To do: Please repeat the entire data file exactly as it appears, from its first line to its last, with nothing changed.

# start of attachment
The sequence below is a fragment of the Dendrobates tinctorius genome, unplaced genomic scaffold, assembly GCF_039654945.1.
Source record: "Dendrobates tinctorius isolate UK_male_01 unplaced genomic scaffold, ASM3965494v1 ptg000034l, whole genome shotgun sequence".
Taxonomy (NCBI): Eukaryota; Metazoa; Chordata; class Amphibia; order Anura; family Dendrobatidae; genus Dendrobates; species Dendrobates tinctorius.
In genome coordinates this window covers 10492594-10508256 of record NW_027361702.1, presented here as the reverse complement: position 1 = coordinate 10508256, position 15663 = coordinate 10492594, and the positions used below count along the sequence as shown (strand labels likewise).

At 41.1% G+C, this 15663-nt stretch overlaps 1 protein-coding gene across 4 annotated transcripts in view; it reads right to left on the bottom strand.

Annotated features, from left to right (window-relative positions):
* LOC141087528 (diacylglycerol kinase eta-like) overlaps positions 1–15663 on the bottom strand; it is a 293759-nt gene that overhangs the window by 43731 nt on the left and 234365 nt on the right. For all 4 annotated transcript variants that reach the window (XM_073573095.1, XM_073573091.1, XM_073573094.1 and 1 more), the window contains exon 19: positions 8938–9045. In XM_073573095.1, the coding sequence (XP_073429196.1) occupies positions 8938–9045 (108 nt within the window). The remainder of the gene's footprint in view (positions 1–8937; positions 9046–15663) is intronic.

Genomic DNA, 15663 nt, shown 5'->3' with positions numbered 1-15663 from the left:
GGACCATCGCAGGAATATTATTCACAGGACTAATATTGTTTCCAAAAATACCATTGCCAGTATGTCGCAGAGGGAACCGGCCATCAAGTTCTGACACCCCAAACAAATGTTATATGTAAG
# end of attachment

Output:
The sequence below is a fragment of the Dendrobates tinctorius genome, unplaced genomic scaffold, assembly GCF_039654945.1.
Source record: "Dendrobates tinctorius isolate UK_male_01 unplaced genomic scaffold, ASM3965494v1 ptg000034l, whole genome shotgun sequence".
Taxonomy (NCBI): Eukaryota; Metazoa; Chordata; class Amphibia; order Anura; family Dendrobatidae; genus Dendrobates; species Dendrobates tinctorius.
In genome coordinates this window covers 10492594-10508256 of record NW_027361702.1, presented here as the reverse complement: position 1 = coordinate 10508256, position 15663 = coordinate 10492594, and the positions used below count along the sequence as shown (strand labels likewise).

At 41.1% G+C, this 15663-nt stretch overlaps 1 protein-coding gene across 4 annotated transcripts in view; it reads right to left on the bottom strand.

Annotated features, from left to right (window-relative positions):
* LOC141087528 (diacylglycerol kinase eta-like) overlaps positions 1–15663 on the bottom strand; it is a 293759-nt gene that overhangs the window by 43731 nt on the left and 234365 nt on the right. For all 4 annotated transcript variants that reach the window (XM_073573095.1, XM_073573091.1, XM_073573094.1 and 1 more), the window contains exon 19: positions 8938–9045. In XM_073573095.1, the coding sequence (XP_073429196.1) occupies positions 8938–9045 (108 nt within the window). The remainder of the gene's footprint in view (positions 1–8937; positions 9046–15663) is intronic.

Genomic DNA, 15663 nt, shown 5'->3' with positions numbered 1-15663 from the left:
GGACCATCGCAGGAATATTATTCACAGGACTAATATTGTTTCCAAAAATACCATTGCCAGTATGTCGCAGAGGGAACCGGCCATCAAGTTCTGACACCCCAAACAAATGTTATATGTAAG